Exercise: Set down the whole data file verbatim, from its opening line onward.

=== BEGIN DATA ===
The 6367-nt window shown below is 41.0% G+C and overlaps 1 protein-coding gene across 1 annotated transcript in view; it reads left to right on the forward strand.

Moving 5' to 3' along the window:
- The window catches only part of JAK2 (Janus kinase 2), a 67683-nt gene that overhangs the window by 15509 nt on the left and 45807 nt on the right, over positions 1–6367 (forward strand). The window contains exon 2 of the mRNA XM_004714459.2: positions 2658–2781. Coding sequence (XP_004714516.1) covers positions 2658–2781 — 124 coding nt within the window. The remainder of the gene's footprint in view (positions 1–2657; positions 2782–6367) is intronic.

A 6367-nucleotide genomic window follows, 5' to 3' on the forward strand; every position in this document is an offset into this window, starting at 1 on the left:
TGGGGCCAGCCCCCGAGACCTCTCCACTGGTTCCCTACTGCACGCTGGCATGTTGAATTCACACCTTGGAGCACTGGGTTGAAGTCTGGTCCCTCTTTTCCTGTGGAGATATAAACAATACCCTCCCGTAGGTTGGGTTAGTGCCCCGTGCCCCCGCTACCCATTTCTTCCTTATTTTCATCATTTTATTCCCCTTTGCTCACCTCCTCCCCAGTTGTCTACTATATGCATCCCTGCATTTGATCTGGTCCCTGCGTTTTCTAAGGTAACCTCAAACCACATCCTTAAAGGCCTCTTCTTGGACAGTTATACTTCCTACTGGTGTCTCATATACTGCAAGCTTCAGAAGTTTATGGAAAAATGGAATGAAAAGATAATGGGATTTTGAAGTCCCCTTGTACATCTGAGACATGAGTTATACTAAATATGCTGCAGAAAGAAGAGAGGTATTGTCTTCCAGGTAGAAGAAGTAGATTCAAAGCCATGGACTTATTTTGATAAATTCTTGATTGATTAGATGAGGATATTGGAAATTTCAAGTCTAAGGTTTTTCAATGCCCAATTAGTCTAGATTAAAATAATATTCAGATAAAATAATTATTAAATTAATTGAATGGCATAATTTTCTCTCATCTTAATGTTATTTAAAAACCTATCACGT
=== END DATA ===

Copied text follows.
The 6367-nt window shown below is 41.0% G+C and overlaps 1 protein-coding gene across 1 annotated transcript in view; it reads left to right on the forward strand.

Moving 5' to 3' along the window:
- The window catches only part of JAK2 (Janus kinase 2), a 67683-nt gene that overhangs the window by 15509 nt on the left and 45807 nt on the right, over positions 1–6367 (forward strand). The window contains exon 2 of the mRNA XM_004714459.2: positions 2658–2781. Coding sequence (XP_004714516.1) covers positions 2658–2781 — 124 coding nt within the window. The remainder of the gene's footprint in view (positions 1–2657; positions 2782–6367) is intronic.

A 6367-nucleotide genomic window follows, 5' to 3' on the forward strand; every position in this document is an offset into this window, starting at 1 on the left:
TGGGGCCAGCCCCCGAGACCTCTCCACTGGTTCCCTACTGCACGCTGGCATGTTGAATTCACACCTTGGAGCACTGGGTTGAAGTCTGGTCCCTCTTTTCCTGTGGAGATATAAACAATACCCTCCCGTAGGTTGGGTTAGTGCCCCGTGCCCCCGCTACCCATTTCTTCCTTATTTTCATCATTTTATTCCCCTTTGCTCACCTCCTCCCCAGTTGTCTACTATATGCATCCCTGCATTTGATCTGGTCCCTGCGTTTTCTAAGGTAACCTCAAACCACATCCTTAAAGGCCTCTTCTTGGACAGTTATACTTCCTACTGGTGTCTCATATACTGCAAGCTTCAGAAGTTTATGGAAAAATGGAATGAAAAGATAATGGGATTTTGAAGTCCCCTTGTACATCTGAGACATGAGTTATACTAAATATGCTGCAGAAAGAAGAGAGGTATTGTCTTCCAGGTAGAAGAAGTAGATTCAAAGCCATGGACTTATTTTGATAAATTCTTGATTGATTAGATGAGGATATTGGAAATTTCAAGTCTAAGGTTTTTCAATGCCCAATTAGTCTAGATTAAAATAATATTCAGATAAAATAATTATTAAATTAATTGAATGGCATAATTTTCTCTCATCTTAATGTTATTTAAAAACCTATCACGT